Solty Rei has not only avoided the third-episode Gonzo animation curse (where production values drop precipitously during the third episode) but actually seems to be getting better as the series progresses. Fights are especially good, with care being lavished most obviously on Accela's. Enough patented Gonzo animation issues make their way in—plummeting detail levels on moving objects, issues with integrating characters and backgrounds that are exacerbated by vast differences between the detail levels of the two—to keep the animation from being top-notch, but it never enters the realm of the truly bad. And there're plenty of pyrotechnics this time, a long-time Gonzo specialty. The series' color palette is still a little too gaudy, especially where hair is concerned, but the patchwork feel of the city's color scheme gets a plausible explanation this volume, and thus stops being a liability. Character designs favor females over males, though both Roy and Solty are exceptions: Roy because he has strong grizzled-old-guy appeal and Solty because of her hair. She's a great character and visually appealing for the most part, but squint at her hair one way and it looks like a jester's cap, squint at it another and it looks like a pair of mossy antlers plagiarized from a bighorn sheep. Either way, it's distracting as hell.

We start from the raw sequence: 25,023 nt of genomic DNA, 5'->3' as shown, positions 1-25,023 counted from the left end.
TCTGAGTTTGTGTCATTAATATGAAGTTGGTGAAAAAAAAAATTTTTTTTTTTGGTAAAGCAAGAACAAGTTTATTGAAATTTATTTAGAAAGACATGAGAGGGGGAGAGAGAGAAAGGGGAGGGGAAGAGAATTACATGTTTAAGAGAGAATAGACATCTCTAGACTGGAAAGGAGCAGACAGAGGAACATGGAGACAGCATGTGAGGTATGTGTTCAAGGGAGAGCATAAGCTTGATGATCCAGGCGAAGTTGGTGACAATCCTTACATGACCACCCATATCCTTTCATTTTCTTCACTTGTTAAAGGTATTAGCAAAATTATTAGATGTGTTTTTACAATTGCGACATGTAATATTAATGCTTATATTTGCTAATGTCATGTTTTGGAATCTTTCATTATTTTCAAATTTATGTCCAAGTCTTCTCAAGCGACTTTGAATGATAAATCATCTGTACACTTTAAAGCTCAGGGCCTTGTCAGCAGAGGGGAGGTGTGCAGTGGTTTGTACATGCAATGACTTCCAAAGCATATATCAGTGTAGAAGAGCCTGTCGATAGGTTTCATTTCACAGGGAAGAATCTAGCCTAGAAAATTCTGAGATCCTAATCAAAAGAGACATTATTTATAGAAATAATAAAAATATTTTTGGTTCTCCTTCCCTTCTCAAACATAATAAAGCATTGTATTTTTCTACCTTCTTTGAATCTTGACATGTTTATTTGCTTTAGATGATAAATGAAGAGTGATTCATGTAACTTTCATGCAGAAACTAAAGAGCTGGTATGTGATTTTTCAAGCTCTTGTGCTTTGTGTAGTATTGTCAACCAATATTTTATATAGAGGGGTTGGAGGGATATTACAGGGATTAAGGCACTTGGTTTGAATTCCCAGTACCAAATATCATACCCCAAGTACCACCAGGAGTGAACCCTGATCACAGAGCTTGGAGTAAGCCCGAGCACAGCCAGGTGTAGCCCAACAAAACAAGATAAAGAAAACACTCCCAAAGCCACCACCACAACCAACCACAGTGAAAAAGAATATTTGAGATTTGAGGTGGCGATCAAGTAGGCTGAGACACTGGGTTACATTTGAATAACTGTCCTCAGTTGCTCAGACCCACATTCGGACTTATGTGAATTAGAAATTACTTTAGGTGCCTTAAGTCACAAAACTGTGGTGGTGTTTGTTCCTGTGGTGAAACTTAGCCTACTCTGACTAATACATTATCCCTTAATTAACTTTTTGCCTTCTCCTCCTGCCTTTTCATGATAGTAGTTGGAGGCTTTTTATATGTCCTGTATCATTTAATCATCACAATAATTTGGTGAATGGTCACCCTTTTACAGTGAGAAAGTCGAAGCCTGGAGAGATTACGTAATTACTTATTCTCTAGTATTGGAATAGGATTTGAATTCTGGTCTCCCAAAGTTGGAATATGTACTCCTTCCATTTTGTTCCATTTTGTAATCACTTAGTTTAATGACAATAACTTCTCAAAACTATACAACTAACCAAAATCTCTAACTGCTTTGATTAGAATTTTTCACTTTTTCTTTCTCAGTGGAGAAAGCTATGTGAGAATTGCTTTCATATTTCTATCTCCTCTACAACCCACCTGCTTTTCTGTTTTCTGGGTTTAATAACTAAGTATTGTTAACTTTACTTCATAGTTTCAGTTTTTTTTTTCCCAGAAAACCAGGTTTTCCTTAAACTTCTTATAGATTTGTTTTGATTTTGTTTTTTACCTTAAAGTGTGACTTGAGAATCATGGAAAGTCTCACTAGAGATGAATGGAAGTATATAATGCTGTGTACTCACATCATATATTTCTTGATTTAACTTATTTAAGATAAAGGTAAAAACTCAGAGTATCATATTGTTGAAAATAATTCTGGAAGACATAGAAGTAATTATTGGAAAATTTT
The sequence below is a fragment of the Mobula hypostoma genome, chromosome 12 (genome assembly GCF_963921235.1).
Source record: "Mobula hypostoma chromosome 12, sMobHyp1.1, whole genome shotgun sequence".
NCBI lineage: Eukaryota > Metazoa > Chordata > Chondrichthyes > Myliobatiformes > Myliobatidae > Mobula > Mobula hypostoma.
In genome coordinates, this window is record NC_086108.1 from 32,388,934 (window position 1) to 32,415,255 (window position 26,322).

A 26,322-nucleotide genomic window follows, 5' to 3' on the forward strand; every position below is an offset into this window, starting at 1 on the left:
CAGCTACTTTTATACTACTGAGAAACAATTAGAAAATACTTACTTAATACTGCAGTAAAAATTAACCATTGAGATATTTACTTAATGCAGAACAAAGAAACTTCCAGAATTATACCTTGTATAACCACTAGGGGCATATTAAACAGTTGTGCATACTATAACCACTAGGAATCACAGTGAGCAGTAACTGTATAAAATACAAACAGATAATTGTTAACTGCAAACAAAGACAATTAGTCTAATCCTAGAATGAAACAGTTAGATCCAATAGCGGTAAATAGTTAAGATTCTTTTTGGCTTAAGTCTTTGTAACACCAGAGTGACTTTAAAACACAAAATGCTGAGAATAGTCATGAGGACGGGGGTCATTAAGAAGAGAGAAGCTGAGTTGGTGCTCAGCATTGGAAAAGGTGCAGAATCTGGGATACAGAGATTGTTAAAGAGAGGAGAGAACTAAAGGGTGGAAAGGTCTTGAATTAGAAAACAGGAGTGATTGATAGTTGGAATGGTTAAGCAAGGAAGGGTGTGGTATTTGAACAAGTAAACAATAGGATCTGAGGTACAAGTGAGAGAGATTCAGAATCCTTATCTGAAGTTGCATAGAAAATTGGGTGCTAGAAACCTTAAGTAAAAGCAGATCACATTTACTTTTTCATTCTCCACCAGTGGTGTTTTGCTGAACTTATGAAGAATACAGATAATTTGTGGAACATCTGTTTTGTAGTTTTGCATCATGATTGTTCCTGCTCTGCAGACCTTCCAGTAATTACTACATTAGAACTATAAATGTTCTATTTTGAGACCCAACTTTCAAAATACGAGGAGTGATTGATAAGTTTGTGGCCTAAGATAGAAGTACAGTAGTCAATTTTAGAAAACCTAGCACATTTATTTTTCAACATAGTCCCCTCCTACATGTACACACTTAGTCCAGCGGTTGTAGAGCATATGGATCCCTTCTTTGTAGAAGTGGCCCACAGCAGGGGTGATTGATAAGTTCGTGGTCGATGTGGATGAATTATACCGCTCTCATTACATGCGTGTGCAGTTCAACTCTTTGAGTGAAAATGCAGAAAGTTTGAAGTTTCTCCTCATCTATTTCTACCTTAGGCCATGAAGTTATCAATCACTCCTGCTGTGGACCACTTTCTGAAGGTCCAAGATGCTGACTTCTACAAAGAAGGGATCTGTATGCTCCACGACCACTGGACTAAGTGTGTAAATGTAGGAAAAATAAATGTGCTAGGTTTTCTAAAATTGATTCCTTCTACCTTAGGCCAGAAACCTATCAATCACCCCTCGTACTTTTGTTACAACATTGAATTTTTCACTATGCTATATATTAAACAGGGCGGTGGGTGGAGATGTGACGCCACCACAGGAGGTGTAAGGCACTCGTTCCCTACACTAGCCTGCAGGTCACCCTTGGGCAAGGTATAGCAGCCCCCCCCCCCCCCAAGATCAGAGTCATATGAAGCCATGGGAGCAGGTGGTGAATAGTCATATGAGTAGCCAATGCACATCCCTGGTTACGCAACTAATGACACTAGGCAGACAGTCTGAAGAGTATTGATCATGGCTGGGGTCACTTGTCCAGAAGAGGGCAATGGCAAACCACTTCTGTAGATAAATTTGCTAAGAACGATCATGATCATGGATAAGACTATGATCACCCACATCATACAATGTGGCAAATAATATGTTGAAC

The series still uses music to beef up emotions and expectations when it doesn't need to, but otherwise is improving in its use. There are fewer chances for it to use its less impressive light compositions, and overall appropriateness is increasing. There are also fewer insert songs (only one) which is a great improvement (insert songs are almost always a big mistake, except when in skilled hands). The opening and ending themes remain unchanged.